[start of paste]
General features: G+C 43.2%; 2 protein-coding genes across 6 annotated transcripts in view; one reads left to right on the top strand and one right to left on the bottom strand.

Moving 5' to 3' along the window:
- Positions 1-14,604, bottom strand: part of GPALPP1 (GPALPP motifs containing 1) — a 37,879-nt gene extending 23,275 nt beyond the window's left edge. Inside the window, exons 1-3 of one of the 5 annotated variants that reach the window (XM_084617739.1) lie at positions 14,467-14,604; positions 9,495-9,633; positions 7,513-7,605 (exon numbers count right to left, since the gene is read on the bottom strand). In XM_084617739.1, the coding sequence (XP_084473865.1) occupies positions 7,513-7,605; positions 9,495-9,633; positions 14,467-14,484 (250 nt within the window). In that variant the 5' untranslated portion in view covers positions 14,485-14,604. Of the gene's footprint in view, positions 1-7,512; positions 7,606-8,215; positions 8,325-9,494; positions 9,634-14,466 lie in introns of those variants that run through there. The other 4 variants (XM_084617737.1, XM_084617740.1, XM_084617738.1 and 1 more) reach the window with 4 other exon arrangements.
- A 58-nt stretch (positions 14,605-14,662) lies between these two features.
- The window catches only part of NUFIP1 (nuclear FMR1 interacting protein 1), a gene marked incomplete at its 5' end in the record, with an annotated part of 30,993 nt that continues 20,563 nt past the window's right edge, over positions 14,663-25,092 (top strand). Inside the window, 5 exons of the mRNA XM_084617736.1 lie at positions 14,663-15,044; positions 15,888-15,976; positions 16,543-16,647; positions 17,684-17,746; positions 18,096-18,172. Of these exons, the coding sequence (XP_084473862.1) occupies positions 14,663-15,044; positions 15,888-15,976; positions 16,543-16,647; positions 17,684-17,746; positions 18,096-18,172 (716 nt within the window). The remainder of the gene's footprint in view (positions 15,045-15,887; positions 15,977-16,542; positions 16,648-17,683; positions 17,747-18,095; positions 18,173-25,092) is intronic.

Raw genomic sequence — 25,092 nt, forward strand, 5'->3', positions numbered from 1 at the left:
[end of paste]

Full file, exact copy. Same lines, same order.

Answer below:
General features: G+C 43.2%; 2 protein-coding genes across 6 annotated transcripts in view; one reads left to right on the top strand and one right to left on the bottom strand.

Moving 5' to 3' along the window:
- Positions 1-14,604, bottom strand: part of GPALPP1 (GPALPP motifs containing 1) — a 37,879-nt gene extending 23,275 nt beyond the window's left edge. Inside the window, exons 1-3 of one of the 5 annotated variants that reach the window (XM_084617739.1) lie at positions 14,467-14,604; positions 9,495-9,633; positions 7,513-7,605 (exon numbers count right to left, since the gene is read on the bottom strand). In XM_084617739.1, the coding sequence (XP_084473865.1) occupies positions 7,513-7,605; positions 9,495-9,633; positions 14,467-14,484 (250 nt within the window). In that variant the 5' untranslated portion in view covers positions 14,485-14,604. Of the gene's footprint in view, positions 1-7,512; positions 7,606-8,215; positions 8,325-9,494; positions 9,634-14,466 lie in introns of those variants that run through there. The other 4 variants (XM_084617737.1, XM_084617740.1, XM_084617738.1 and 1 more) reach the window with 4 other exon arrangements.
- A 58-nt stretch (positions 14,605-14,662) lies between these two features.
- The window catches only part of NUFIP1 (nuclear FMR1 interacting protein 1), a gene marked incomplete at its 5' end in the record, with an annotated part of 30,993 nt that continues 20,563 nt past the window's right edge, over positions 14,663-25,092 (top strand). Inside the window, 5 exons of the mRNA XM_084617736.1 lie at positions 14,663-15,044; positions 15,888-15,976; positions 16,543-16,647; positions 17,684-17,746; positions 18,096-18,172. Of these exons, the coding sequence (XP_084473862.1) occupies positions 14,663-15,044; positions 15,888-15,976; positions 16,543-16,647; positions 17,684-17,746; positions 18,096-18,172 (716 nt within the window). The remainder of the gene's footprint in view (positions 15,045-15,887; positions 15,977-16,542; positions 16,648-17,683; positions 17,747-18,095; positions 18,173-25,092) is intronic.

Raw genomic sequence — 25,092 nt, forward strand, 5'->3', positions numbered from 1 at the left: